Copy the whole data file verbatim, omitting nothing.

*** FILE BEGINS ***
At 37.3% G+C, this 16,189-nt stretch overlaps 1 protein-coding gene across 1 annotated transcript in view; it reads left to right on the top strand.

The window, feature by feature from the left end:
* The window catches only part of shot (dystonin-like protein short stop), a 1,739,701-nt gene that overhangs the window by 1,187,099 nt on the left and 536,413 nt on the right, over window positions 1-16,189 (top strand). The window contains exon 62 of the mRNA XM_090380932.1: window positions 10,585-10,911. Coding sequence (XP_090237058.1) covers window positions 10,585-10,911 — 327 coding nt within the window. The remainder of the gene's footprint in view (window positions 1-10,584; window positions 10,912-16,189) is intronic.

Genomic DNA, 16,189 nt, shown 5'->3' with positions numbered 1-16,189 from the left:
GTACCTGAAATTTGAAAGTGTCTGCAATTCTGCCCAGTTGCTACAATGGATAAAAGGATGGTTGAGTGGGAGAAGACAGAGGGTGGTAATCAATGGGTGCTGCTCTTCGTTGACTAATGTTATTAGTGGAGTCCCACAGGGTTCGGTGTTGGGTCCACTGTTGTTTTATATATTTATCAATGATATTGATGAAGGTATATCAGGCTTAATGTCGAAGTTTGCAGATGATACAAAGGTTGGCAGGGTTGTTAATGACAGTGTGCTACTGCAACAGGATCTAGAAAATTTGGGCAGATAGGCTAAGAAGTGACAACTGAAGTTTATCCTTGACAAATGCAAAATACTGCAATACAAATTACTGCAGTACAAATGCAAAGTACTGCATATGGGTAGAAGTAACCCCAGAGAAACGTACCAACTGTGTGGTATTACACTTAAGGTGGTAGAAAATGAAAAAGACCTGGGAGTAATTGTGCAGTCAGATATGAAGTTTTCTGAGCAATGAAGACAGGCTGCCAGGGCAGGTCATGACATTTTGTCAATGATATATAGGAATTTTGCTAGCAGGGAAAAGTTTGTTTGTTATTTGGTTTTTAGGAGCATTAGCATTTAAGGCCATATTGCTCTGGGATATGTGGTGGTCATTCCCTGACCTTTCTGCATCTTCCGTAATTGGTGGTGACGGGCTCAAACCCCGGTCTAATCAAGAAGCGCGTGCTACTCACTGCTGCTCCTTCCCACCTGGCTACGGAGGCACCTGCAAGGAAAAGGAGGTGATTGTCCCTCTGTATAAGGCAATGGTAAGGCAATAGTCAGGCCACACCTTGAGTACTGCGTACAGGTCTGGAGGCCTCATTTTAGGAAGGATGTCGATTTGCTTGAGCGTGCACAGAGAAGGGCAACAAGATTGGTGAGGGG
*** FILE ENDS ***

At 37.3% G+C, this 16,189-nt stretch overlaps 1 protein-coding gene across 1 annotated transcript in view; it reads left to right on the top strand.

The window, feature by feature from the left end:
* The window catches only part of shot (dystonin-like protein short stop), a 1,739,701-nt gene that overhangs the window by 1,187,099 nt on the left and 536,413 nt on the right, over window positions 1-16,189 (top strand). The window contains exon 62 of the mRNA XM_090380932.1: window positions 10,585-10,911. Coding sequence (XP_090237058.1) covers window positions 10,585-10,911 — 327 coding nt within the window. The remainder of the gene's footprint in view (window positions 1-10,584; window positions 10,912-16,189) is intronic.

Genomic DNA, 16,189 nt, shown 5'->3' with positions numbered 1-16,189 from the left:
GTACCTGAAATTTGAAAGTGTCTGCAATTCTGCCCAGTTGCTACAATGGATAAAAGGATGGTTGAGTGGGAGAAGACAGAGGGTGGTAATCAATGGGTGCTGCTCTTCGTTGACTAATGTTATTAGTGGAGTCCCACAGGGTTCGGTGTTGGGTCCACTGTTGTTTTATATATTTATCAATGATATTGATGAAGGTATATCAGGCTTAATGTCGAAGTTTGCAGATGATACAAAGGTTGGCAGGGTTGTTAATGACAGTGTGCTACTGCAACAGGATCTAGAAAATTTGGGCAGATAGGCTAAGAAGTGACAACTGAAGTTTATCCTTGACAAATGCAAAATACTGCAATACAAATTACTGCAGTACAAATGCAAAGTACTGCATATGGGTAGAAGTAACCCCAGAGAAACGTACCAACTGTGTGGTATTACACTTAAGGTGGTAGAAAATGAAAAAGACCTGGGAGTAATTGTGCAGTCAGATATGAAGTTTTCTGAGCAATGAAGACAGGCTGCCAGGGCAGGTCATGACATTTTGTCAATGATATATAGGAATTTTGCTAGCAGGGAAAAGTTTGTTTGTTATTTGGTTTTTAGGAGCATTAGCATTTAAGGCCATATTGCTCTGGGATATGTGGTGGTCATTCCCTGACCTTTCTGCATCTTCCGTAATTGGTGGTGACGGGCTCAAACCCCGGTCTAATCAAGAAGCGCGTGCTACTCACTGCTGCTCCTTCCCACCTGGCTACGGAGGCACCTGCAAGGAAAAGGAGGTGATTGTCCCTCTGTATAAGGCAATGGTAAGGCAATAGTCAGGCCACACCTTGAGTACTGCGTACAGGTCTGGAGGCCTCATTTTAGGAAGGATGTCGATTTGCTTGAGCGTGCACAGAGAAGGGCAACAAGATTGGTGAGGGG